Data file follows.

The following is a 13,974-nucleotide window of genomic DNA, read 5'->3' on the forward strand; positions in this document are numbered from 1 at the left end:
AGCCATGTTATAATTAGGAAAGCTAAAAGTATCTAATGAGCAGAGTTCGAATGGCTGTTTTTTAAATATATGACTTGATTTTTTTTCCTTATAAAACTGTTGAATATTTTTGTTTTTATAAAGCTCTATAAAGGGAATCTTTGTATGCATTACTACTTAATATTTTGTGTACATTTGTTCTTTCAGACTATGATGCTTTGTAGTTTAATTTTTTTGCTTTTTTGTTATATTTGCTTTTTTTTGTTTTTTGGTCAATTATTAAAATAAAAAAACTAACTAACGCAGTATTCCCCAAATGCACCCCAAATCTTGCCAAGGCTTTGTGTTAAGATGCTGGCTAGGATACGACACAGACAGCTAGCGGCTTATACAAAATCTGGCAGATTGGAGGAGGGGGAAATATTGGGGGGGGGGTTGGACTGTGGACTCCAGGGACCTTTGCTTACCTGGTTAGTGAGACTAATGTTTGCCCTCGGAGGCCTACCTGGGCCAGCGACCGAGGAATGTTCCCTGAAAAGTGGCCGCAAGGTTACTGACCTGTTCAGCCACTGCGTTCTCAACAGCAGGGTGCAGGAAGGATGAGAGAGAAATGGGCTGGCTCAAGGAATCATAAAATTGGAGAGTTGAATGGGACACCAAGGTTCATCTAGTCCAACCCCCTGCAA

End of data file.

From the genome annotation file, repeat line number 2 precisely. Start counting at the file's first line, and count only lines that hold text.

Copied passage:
AGCCATGTTATAATTAGGAAAGCTAAAAGTATCTAATGAGCAGAGTTCGAATGGCTGTTTTTTAAATATATGACTTGATTTTTTTTCCTTATAAAACTGTTGAATATTTTTGTTTTTATAAAGCTCTATAAAGGGAATCTTTGTATGCATTACTACTTAATATTTTGTGTACATTTGTTCTTTCAGACTATGATGCTTTGTAGTTTAATTTTTTTGCTTTTTTGTTATATTTGCTTTTTTTTGTTTTTTGGTCAATTATTAAAATAAAAAAACTAACTAACGCAGTATTCCCCAAATGCACCCCAAATCTTGCCAAGGCTTTGTGTTAAGATGCTGGCTAGGATACGACACAGACAGCTAGCGGCTTATACAAAATCTGGCAGATTGGAGGAGGGGGAAATATTGGGGGGGGGGTTGGACTGTGGACTCCAGGGACCTTTGCTTACCTGGTTAGTGAGACTAATGTTTGCCCTCGGAGGCCTACCTGGGCCAGCGACCGAGGAATGTTCCCTGAAAAGTGGCCGCAAGGTTACTGACCTGTTCAGCCACTGCGTTCTCAACAGCAGGGTGCAGGAAGGATGAGAGAGAAATGGGCTGGCTCAAGGAATCATAAAATTGGAGAGTTGAATGGGACACCAAGGTTCATCTAGTCCAACCCCCTGCAA